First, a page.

A common class of drugs that doctors prescribe for a number of conditions — from bladder problems to Parkinson’s disease and depression — may increase a person’s dementia risk, a large new study concludes.
A study published in the journal JAMA Internal Medicine on Monday suggests that the link for dementia risk is strongest for certain classes of anticholinergic drugs – particularly antidepressants such as paroxetine or amitriptyline, bladder antimuscarinics such as oxybutynin or tolterodine, antipsychotics such as chlorpromazine or olanzapine and antiepileptic drugs such as oxcarbazepine or carbamazepine.
The risk is only associated with 1,095 daily doses within a 10-year period, which is equivalent to an older adult taking a strong anticholinergic medication daily for at least three years.
This kind of dosage of these drugs resulted in “50% increased odds of dementia,” the research study said.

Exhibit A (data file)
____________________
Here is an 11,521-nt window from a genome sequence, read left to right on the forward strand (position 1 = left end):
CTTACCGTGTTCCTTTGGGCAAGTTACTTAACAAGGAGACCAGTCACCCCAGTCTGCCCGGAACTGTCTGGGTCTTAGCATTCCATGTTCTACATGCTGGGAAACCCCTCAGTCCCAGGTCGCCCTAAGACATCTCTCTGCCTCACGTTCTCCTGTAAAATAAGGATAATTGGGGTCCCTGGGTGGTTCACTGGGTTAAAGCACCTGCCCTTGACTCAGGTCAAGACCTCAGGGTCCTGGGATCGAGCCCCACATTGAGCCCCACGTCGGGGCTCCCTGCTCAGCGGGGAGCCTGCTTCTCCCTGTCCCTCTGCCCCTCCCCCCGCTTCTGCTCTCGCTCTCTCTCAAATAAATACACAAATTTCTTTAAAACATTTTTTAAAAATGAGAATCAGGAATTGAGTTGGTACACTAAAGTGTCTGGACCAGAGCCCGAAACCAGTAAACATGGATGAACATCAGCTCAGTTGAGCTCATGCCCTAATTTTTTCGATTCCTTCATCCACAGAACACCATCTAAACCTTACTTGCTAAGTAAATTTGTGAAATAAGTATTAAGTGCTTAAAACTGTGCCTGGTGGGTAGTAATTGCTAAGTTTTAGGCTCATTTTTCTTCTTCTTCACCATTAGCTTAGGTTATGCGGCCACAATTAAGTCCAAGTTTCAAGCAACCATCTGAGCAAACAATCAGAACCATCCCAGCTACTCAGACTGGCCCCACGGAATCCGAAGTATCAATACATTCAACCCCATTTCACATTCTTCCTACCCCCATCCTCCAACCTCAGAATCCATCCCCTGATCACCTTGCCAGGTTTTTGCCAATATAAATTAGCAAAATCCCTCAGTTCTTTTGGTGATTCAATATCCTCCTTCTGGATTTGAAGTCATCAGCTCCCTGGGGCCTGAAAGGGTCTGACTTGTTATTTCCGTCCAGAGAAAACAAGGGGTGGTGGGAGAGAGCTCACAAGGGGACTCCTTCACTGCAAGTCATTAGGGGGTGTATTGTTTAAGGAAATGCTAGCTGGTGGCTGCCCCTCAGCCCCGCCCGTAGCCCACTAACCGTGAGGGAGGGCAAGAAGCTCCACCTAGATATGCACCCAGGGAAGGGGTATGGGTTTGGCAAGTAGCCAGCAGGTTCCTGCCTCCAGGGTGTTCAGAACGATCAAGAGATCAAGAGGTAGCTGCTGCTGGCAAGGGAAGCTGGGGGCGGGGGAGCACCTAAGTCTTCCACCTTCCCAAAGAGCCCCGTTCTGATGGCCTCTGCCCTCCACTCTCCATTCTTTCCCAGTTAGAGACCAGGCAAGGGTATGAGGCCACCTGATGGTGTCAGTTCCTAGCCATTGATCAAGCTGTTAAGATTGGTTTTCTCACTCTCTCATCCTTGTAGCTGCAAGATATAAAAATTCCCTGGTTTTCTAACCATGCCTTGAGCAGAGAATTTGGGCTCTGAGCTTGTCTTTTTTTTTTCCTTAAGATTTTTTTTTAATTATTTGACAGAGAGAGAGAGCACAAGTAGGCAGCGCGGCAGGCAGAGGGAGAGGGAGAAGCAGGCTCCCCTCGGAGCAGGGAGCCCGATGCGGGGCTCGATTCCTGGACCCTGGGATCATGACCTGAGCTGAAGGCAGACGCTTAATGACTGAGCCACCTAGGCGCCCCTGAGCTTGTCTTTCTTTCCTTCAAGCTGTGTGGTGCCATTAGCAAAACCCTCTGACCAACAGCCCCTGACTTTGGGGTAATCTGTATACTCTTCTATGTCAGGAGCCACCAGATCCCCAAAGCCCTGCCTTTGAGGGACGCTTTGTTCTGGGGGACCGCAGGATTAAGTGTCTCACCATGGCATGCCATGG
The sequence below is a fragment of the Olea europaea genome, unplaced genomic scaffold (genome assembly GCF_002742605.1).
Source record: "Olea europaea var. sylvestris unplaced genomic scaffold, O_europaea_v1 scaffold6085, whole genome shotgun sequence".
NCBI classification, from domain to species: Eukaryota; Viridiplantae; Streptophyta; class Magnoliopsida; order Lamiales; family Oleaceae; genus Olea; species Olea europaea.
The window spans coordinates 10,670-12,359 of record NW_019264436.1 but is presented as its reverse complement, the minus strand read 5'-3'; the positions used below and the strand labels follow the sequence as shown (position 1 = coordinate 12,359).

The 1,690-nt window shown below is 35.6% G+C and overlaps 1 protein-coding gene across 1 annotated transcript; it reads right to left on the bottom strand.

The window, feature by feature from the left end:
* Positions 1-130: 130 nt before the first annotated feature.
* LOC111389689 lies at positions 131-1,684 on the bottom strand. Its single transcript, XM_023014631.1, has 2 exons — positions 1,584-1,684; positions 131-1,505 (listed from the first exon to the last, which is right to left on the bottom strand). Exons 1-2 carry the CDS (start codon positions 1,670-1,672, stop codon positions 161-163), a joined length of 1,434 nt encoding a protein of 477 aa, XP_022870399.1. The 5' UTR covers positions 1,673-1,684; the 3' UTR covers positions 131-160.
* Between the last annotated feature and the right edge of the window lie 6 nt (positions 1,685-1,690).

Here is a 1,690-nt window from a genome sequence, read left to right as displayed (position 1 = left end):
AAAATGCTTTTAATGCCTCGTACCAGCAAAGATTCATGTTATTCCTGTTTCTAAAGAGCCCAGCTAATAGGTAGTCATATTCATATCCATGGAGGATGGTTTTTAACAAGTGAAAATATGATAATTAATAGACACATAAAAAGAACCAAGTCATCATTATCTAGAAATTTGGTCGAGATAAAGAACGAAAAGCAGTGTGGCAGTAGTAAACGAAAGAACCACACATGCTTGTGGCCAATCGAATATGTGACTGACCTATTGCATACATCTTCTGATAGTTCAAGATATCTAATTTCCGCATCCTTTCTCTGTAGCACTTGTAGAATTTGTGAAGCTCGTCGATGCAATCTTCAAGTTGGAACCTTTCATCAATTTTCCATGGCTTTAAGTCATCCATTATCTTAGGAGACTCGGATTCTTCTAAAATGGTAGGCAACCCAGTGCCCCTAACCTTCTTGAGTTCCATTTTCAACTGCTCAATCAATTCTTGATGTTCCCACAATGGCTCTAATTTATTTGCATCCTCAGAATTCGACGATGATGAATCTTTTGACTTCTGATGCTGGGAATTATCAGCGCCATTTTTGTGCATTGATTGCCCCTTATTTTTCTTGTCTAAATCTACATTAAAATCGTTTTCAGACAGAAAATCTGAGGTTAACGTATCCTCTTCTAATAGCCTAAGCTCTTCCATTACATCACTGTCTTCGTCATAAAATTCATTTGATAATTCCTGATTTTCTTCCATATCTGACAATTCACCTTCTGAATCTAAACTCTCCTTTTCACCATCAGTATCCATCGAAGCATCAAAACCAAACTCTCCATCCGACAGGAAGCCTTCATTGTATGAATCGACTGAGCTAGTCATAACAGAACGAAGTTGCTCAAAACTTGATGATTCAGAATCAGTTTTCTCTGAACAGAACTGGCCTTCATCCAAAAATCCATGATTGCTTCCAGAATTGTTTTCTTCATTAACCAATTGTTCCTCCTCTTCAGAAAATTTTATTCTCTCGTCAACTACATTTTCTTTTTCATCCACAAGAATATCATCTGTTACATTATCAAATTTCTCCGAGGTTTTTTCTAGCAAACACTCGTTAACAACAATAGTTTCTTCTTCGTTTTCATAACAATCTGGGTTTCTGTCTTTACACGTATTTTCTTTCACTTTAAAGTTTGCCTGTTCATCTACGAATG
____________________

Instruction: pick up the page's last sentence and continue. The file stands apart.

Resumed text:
For their study, lead researcher Prof. Carol Coupland and team analysed the medical records of 58,769 people with dementia and 225,574 people without dementia. They were all 55 years old or above at baseline.
Among those with dementia, 63% were women and the average age was 82. For each person with dementia, the researchers found five control matches of the same age and sex and who attended the same general practice to receive medical care.
“The study is important because it strengthens a growing body of evidence showing that strong anticholinergic drugs have long term associations with dementia risk,” said Prof. Coupland, professor of medical statistics in primary care at the University of Nottingham in the United Kingdom.
“It also highlights which types of anticholinergic drugs have the strongest associations. This is important information for physicians to know when considering whether to prescribe these drugs,” she told CNN. “This is an observational study so no firm conclusions can be drawn about whether these anticholinergic drugs cause dementia.”
The study warns people against stopping any of the medications listed without consulting their doctors.